Tim Bray, legendary software developer and programmer, is off to Google. He announced his decision this morning, three weeks on from his resignation from Sun Microsystems, which came with a searing critique of Apple. Meanwhile, a key player on the Mountain View campus, RJ Pittman, worked his final day last week and is off to Cupertino. Confused? So are we–but mostly over how Apple and Google, former BFFs, have fallen out.
Bray, who was developer of Web Technologies at Sun, covered the reasons for his move on his blog. It was, he said, mainly about Android. The Google OS was open-source, developer friendly, and mobile Internet is, as he sees it, the future. Google was, he said “too big to be purely good or in fact purely anything,” but he was down with the company philosophy.
At the end of his list of reasons to move was a five-word sentence, “I’ll enjoy competing with Apple.” Bray elucidated his reasons in the next paragraph: “The iPhone vision of the mobile Internet’s future omits controversy, sex and freedom, but includes strict limits on who can know what and who can say what. It’s a sterile Disney-fied walled garden surrounded by sharp-toothed lawyers. The people who create the apps serve at the landlord’s pleasure and fear his anger. I hate it.”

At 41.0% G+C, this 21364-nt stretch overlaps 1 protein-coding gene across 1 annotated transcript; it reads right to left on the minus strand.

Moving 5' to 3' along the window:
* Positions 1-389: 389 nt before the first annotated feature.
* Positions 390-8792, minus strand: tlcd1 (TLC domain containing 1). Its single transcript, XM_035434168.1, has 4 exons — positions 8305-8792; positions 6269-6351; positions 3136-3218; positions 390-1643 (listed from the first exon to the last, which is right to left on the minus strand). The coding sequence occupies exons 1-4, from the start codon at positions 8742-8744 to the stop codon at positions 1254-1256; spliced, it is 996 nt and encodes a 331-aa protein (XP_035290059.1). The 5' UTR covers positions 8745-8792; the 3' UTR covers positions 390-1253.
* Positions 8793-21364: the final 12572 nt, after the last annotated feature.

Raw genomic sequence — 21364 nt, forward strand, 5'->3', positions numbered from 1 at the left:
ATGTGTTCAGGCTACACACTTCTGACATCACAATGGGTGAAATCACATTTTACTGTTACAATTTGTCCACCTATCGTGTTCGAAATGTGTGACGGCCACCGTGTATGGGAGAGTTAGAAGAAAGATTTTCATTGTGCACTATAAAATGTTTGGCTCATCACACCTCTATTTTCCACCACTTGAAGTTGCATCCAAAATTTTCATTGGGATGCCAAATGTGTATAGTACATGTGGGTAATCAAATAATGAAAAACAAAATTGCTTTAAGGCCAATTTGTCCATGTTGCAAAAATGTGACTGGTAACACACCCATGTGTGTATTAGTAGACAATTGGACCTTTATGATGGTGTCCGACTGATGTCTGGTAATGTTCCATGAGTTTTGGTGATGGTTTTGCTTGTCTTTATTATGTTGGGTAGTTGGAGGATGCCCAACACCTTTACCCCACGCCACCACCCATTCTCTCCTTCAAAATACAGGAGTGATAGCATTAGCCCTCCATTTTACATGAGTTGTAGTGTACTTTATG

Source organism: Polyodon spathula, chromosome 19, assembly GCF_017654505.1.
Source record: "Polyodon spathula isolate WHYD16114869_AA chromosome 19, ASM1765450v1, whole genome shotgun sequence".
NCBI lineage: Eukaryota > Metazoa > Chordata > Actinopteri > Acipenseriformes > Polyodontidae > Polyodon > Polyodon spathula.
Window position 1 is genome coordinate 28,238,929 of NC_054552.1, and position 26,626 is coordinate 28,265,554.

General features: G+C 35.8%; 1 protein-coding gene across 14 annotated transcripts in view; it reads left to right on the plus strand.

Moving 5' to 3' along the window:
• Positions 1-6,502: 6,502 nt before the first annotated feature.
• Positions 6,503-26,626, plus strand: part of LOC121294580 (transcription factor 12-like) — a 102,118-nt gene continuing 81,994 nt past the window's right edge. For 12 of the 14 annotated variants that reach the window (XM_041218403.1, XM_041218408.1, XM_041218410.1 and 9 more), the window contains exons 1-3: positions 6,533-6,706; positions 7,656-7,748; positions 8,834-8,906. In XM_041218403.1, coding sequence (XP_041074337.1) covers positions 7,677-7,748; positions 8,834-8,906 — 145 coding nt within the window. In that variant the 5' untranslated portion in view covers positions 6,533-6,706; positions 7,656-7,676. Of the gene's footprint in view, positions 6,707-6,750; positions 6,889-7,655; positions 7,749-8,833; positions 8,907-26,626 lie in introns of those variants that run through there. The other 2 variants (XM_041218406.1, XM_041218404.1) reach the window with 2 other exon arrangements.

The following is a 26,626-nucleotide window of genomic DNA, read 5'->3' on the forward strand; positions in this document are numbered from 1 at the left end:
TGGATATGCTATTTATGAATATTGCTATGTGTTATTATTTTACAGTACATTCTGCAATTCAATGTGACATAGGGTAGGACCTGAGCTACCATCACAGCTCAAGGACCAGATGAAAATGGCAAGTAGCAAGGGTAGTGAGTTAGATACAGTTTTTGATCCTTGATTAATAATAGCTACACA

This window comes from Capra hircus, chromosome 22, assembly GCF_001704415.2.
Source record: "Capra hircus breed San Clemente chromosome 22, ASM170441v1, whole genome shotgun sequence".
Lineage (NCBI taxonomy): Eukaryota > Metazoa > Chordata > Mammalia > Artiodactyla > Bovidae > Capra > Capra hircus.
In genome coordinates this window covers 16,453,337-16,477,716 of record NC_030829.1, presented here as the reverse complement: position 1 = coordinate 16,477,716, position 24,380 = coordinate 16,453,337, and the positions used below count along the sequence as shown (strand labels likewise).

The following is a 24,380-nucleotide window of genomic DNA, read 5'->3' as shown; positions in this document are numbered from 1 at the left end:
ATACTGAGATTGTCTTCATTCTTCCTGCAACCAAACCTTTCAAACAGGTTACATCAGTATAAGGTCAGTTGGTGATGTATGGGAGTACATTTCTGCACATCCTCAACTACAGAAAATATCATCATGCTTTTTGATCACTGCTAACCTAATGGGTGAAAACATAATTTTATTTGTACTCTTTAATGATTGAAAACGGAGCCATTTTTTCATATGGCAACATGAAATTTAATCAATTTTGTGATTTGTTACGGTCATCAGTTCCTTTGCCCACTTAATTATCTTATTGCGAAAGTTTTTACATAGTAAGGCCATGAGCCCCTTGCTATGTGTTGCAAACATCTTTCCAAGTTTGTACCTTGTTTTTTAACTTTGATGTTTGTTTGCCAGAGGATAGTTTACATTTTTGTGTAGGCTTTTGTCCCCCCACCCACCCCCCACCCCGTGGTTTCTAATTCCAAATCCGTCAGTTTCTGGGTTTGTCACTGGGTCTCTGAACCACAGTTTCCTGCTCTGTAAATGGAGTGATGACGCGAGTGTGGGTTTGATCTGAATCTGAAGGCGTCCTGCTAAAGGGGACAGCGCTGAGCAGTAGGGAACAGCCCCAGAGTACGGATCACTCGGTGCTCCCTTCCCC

One person who’s not au fait with Bray’s attitude is RJ Pittman. As of Friday he was Product Manager at Google. His new place of work will be Apple, although there’s no word on what exactly he will be doing. Moving on after three years at Google was hard, he acknowledged in an email. “I learned so much about the world, our users, and most of all… me. I left with a very heavy heart yesterday.” The no-poaching agreement between the two companies is, one assumes, over.
Steve Jobs, according to a searing feature in The New York Times, is convinced that Google is trying to wipe out the iPhone–hence the lawsuit. Although directed at HTC, make no mistake that Jobs’ real target is Google. A decade on from the two companies hook up, in an attempt to loosen Microsoft’s stranglehold on personal computing, the cracks are apparent as both firms start to step on each others’ toes in the hardware, software and mobile advertising arenas.